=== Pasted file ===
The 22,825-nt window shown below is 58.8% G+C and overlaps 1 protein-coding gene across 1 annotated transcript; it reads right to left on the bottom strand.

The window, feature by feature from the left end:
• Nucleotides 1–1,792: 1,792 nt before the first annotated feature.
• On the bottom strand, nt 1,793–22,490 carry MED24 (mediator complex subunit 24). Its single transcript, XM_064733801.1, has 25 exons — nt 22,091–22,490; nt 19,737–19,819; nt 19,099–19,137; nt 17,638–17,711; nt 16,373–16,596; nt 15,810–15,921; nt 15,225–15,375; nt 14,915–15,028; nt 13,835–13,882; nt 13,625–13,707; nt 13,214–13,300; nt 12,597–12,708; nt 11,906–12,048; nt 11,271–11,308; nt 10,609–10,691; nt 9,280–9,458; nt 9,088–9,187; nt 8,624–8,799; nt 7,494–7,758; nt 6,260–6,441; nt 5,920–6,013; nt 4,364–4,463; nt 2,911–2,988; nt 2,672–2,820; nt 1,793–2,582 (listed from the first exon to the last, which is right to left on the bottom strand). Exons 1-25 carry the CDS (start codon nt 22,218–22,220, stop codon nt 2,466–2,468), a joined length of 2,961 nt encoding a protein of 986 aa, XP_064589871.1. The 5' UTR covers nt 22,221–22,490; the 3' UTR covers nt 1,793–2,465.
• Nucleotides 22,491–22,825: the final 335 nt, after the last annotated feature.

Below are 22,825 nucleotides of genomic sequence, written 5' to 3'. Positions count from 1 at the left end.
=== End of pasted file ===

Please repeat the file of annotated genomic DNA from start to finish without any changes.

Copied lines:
The 22,825-nt window shown below is 58.8% G+C and overlaps 1 protein-coding gene across 1 annotated transcript; it reads right to left on the bottom strand.

The window, feature by feature from the left end:
• Nucleotides 1–1,792: 1,792 nt before the first annotated feature.
• On the bottom strand, nt 1,793–22,490 carry MED24 (mediator complex subunit 24). Its single transcript, XM_064733801.1, has 25 exons — nt 22,091–22,490; nt 19,737–19,819; nt 19,099–19,137; nt 17,638–17,711; nt 16,373–16,596; nt 15,810–15,921; nt 15,225–15,375; nt 14,915–15,028; nt 13,835–13,882; nt 13,625–13,707; nt 13,214–13,300; nt 12,597–12,708; nt 11,906–12,048; nt 11,271–11,308; nt 10,609–10,691; nt 9,280–9,458; nt 9,088–9,187; nt 8,624–8,799; nt 7,494–7,758; nt 6,260–6,441; nt 5,920–6,013; nt 4,364–4,463; nt 2,911–2,988; nt 2,672–2,820; nt 1,793–2,582 (listed from the first exon to the last, which is right to left on the bottom strand). Exons 1-25 carry the CDS (start codon nt 22,218–22,220, stop codon nt 2,466–2,468), a joined length of 2,961 nt encoding a protein of 986 aa, XP_064589871.1. The 5' UTR covers nt 22,221–22,490; the 3' UTR covers nt 1,793–2,465.
• Nucleotides 22,491–22,825: the final 335 nt, after the last annotated feature.

Below are 22,825 nucleotides of genomic sequence, written 5' to 3'. Positions count from 1 at the left end.